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Gamma Knife (Stereotactic Radiosurgery)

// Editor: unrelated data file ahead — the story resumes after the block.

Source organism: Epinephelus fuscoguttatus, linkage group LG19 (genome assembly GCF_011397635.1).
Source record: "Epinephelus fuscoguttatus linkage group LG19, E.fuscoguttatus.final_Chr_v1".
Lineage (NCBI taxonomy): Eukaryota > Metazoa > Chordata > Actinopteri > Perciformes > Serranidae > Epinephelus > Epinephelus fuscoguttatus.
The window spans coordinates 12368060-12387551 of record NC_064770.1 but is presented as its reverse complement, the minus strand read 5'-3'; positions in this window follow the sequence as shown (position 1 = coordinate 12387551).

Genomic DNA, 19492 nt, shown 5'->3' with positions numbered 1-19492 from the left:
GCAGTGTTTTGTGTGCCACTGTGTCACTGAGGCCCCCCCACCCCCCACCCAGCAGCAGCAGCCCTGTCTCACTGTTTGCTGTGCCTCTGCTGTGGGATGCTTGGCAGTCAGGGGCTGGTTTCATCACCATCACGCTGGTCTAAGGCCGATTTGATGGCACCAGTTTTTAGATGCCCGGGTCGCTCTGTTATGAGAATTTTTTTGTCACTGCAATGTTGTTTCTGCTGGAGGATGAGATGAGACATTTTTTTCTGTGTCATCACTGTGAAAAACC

MEDICAL ANIMATION TRANSCRIPT: The Gamma Knife, also called stereotactic radiosurgery, is a type of radiation treatment used commonly for brain tumors. It may also be used for other abnormal conditions of the head. The Gamma Knife is a non-invasive surgical procedure that doesn't require incisions, which are cuts through the skin. Instead a machine precisely focuses and delivers about 200 beams of radiation onto a target area inside the head. The radiation only kills abnormal cells while sparing the normal tissue around them. The Gamma Knife treats small brain tumors, blood vessel malformations, and nerve conditions that are hard to reach or too risky to treat in other ways. The Gamma Knife head frame has four pins or screws. After numbing the scalp, the doctor will attach the head frame with the screws. The frame prevents the head movement and helps guide the radiation beams. With the head frame in place, an imaging study, such as an MRI or CT Scan, will be done to determine the exact size, shape, and location of the target to treat. The treatment team will use the imaging studies and advanced software to create a treatment plan. Then, the patient will lie down on the Gamma Knife couch. A radiation helmet will be positioned over the head frame. The helmet contains holes that allow only the programmed radiation from the treatment plan to pass through. With the helmet in place, the couch will slide into the radiation unit. The procedure is silent and painless. It takes a few minutes to an hour or more depending on the size and shape of the treatment area. The effects on the tumor occur over a period of time after the procedure. For more information, talk to your doctor.
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